UPDATE: This post has finally been reconstructed. Enjoy!
UPDATE: Somewhere from a third to half of this post disappeared. I’ll rewrite that soon. But not today, as I’m (dramatic flourish) feeling ill!
It’s been a busy lazy week. Since there’s nothing new in Gordland, I thought I’d just dump some links. I don’t do this often, but since I’ve just been catching up and surfing around (aside from a rewrite I’m working on) I have lots of stuff to share. I’ll subdivide it all by headings.
One more thing: for the LJ readers out there, there are some Youtube videos in this post. They probably won’t display on the LJ crosspost, so it’s probably easiest if you just hop down to the bottom of the post and follow the link to this post on my site. Thanks!
I’ve written before about my theory that attractive individuals make better teachers, and that in one-on-one teaching, the more attractive a teacher of the student’s preferred sex is, the harder the student is likelier to work. I’ve found at least one example online that bears this out. Imagine a videoblogger who posts a few times a week about philology and etymology. How many people do you think would regularly check that out? How much attention would you expect it to get? Well, if it was me, probably nobody would subscribe. But Hot For Words has tons of subscribers, and Marina has been interviewed on TV and appeared in Wired.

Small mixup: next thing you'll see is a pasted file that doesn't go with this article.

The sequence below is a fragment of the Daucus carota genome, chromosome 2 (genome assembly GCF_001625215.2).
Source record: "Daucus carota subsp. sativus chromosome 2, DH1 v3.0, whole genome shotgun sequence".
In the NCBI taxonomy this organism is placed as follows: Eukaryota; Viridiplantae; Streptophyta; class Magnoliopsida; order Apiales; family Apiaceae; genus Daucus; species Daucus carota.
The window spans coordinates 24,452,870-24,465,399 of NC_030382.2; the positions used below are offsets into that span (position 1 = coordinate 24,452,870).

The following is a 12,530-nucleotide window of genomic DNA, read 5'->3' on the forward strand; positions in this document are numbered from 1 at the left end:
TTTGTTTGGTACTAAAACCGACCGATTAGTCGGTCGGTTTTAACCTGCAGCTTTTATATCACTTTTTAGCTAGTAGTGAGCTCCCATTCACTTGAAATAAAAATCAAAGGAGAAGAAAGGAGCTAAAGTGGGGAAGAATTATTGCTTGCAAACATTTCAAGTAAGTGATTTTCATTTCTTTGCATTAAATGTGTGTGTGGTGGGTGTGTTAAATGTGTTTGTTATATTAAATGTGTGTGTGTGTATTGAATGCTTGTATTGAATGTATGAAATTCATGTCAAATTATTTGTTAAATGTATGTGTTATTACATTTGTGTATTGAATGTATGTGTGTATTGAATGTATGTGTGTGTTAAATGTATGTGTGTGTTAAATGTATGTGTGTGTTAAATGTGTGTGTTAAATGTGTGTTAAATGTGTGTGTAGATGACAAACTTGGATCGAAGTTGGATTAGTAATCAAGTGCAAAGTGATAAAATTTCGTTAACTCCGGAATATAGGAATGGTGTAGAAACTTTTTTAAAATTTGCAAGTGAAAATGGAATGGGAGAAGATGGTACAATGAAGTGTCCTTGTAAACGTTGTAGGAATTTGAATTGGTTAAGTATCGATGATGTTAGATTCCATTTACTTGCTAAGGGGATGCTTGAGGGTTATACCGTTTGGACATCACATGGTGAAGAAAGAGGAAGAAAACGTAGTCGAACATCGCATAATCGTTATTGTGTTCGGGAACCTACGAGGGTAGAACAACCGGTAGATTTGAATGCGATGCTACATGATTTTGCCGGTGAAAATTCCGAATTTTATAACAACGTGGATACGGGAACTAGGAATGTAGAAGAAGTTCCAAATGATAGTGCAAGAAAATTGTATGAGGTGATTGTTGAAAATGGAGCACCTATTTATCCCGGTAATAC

Why? Well, I think a video is worth a thousand words:
(I’m not sure that explanation is actually correct, but it certainly explains the interest so many Youtube/iTunes subscribers have in the series.)This is actually the kind of thing I wish I could recommend to my students, if they were all guys, just because I know they’d keep coming back to it. But since my students are mostly women, it’s not so useful. Still, I find it amusing.If you’d like to, um, investigate more, the Hot For Words homepage is here.
I’ve been reading a lot. I’ll talk about the books I’ve gone through when I get around to a Recently Read post, but I realized I’ve said very little about the fiction I’ve been reading online. This is extra-silly since a lot of good stuff is going up exclusively online. So here are a few words about what I’ve read lately, either fiction, or about genre fiction:
- The Science Fiction Event Horizon is an interesting essay, seemingly, to me, a bit of a Mundane SF argument. The basic formula? There’s SF that’s really scientific, and there’s SF that’s really just fantasy. And lots and lots of people seem to identigy the fantasy-SF as the real, and not even be aware of the non-fantasy SF at all. (Which the author does indeed see as a somewhat bad thing.) Can’t say I disagree, really.